1 tsp - sugar
1 tsp - salt
1/2 cup - warm water
1/2 cup - tepid water
1/2 cup - olive oil
2 cups - flour

1.) Preheat oven to 450 degrees F. Mix sugar with warm water and sprinkle with envelope of yeast. Wait 10min.
2.) When the yeast is proofing (fizzing) mix in olive oil, tepid water, and salt. Stir.
3.) Add 3/4 of a cup of flour to the yeast mixture and beat with a wooden spoon for three min.
4.) Slowly mix in the remaining flour, kneading with your hands when mixture becomes too thick for spoon. (if the dough feels to dry, add a splash of olive oil, if it fells too wet, add a sprinkle of flour.)
5.) Place dough in an oiled bowl, cover with a cloth, and store in a warm spot for 30min.
6.) Remove dough from bowl and place on a lightly floured surface. Shape into one large disc, or two small, pinching and pressing with your fingers.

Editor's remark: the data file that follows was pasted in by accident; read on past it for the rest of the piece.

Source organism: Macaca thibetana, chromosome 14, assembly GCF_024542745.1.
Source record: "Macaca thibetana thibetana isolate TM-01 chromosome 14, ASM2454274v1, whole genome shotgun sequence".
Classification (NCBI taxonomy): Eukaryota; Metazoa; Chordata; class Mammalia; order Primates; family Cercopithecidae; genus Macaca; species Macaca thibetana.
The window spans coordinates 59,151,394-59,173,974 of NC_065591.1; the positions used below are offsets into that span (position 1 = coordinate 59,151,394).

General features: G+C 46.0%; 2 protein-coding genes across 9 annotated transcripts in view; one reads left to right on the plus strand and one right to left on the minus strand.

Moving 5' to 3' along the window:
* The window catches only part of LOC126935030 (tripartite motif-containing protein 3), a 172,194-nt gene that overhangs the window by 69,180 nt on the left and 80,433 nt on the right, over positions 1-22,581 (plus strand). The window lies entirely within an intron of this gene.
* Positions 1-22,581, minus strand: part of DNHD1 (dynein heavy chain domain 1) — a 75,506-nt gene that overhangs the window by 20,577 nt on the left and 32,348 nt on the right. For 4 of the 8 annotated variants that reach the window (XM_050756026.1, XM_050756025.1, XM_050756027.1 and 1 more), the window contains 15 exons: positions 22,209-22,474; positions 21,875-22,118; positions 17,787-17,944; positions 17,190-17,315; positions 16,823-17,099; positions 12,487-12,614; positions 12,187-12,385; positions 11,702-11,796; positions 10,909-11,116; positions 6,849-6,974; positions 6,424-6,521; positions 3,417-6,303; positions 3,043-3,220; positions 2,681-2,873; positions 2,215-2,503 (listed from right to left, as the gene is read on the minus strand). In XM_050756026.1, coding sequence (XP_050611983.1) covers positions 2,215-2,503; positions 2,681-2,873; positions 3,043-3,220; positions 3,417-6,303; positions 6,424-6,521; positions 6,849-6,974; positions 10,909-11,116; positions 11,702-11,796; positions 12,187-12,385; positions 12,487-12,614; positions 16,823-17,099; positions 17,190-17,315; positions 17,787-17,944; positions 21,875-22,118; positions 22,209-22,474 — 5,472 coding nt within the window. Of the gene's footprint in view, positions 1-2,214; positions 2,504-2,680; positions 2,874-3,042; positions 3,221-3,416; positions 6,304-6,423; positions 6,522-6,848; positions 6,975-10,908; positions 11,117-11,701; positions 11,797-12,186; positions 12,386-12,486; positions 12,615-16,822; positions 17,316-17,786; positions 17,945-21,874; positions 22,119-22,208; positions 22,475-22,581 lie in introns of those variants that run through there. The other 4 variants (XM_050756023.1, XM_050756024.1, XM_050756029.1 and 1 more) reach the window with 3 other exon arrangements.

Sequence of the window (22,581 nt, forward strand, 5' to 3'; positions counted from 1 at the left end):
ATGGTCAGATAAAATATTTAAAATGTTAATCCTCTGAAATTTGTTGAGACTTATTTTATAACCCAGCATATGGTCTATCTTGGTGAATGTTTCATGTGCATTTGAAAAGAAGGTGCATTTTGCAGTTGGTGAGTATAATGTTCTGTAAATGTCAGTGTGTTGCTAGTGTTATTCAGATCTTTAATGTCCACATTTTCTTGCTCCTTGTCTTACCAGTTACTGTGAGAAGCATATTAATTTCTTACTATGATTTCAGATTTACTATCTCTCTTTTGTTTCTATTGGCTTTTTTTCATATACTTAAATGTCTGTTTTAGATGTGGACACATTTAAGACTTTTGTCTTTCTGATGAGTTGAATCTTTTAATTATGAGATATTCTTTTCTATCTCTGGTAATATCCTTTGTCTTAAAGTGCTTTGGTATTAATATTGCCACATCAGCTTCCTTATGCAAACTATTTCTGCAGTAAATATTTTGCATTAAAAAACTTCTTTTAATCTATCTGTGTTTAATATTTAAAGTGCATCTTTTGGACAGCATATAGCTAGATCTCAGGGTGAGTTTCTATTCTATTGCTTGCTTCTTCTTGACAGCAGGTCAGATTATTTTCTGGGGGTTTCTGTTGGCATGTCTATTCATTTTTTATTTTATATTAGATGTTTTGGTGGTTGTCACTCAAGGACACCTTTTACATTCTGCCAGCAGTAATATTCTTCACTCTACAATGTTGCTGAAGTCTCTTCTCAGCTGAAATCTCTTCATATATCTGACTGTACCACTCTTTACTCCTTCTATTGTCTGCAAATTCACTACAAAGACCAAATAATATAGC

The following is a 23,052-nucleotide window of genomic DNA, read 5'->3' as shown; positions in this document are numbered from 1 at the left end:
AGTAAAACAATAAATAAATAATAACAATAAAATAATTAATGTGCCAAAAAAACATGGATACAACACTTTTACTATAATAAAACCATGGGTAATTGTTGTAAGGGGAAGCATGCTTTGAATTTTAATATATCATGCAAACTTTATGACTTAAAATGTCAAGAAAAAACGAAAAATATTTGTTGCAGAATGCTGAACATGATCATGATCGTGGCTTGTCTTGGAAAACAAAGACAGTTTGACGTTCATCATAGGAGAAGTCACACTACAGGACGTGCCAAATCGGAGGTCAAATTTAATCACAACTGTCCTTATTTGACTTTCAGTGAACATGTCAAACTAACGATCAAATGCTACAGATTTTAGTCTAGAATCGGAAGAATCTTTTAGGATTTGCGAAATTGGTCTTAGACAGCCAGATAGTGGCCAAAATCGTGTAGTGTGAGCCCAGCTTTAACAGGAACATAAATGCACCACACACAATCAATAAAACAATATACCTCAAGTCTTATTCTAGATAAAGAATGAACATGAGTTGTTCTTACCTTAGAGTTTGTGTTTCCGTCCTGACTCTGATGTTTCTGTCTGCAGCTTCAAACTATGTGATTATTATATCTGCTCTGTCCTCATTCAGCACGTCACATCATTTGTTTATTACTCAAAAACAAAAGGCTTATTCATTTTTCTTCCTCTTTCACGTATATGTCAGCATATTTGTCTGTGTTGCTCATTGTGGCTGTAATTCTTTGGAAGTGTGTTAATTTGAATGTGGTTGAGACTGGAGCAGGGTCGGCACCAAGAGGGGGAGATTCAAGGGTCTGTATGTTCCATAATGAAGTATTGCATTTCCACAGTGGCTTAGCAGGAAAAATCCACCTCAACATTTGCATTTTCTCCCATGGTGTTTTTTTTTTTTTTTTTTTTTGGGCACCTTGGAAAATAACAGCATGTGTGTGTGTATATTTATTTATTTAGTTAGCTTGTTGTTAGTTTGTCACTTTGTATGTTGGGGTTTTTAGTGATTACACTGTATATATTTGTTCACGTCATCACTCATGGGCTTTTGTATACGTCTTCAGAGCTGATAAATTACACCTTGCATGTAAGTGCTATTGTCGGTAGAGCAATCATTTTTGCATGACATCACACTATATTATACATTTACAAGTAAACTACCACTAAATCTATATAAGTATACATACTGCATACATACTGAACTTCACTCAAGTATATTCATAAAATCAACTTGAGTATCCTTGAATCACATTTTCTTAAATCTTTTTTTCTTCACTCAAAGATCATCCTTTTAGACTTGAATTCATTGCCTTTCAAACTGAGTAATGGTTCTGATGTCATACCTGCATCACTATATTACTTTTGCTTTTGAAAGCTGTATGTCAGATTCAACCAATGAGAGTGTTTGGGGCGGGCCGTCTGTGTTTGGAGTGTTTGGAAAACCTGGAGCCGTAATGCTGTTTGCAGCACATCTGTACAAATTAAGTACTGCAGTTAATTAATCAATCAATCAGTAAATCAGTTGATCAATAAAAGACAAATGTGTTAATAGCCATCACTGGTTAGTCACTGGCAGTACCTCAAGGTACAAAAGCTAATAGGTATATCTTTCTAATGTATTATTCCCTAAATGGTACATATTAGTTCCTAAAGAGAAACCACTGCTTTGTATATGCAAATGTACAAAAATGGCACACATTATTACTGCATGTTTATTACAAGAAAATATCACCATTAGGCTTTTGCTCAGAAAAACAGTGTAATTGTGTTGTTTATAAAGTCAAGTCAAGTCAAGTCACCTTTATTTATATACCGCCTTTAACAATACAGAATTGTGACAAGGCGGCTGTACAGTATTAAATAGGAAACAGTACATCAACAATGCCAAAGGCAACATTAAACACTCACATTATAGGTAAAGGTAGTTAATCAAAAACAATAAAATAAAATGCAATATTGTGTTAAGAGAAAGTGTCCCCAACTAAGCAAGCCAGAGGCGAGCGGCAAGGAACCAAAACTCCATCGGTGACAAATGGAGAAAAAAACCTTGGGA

7.) Place on a oiled pan and bake for 3-8 min or until lightly browned.
8.) Place topping on foccaccia and bake for 3-4 more min.

The Toppings:
1 can tomatoes
1 mango, lightly steamed and cut into slices
1/2 cup of Parmesan cheese, shredded
1 Vidalia onion, sliced and caramelized with garlic and olive oil
zest from one lemon.

Wednesday, January 17, 2007

The X Rated Cup Cake

I realize that this past month's posts might give the impression that I survive on cup cakes alone, and although I partly wish this were the case, it simply is not. I have always had a fancy for cup cakes, but over the years this childhood fancy has blossomed into a full blown passion which, in my adult years, has swelled into a compulsive enthusiasm. In more recent months this enthusiasm has mutated into a fixation bordering on fetish.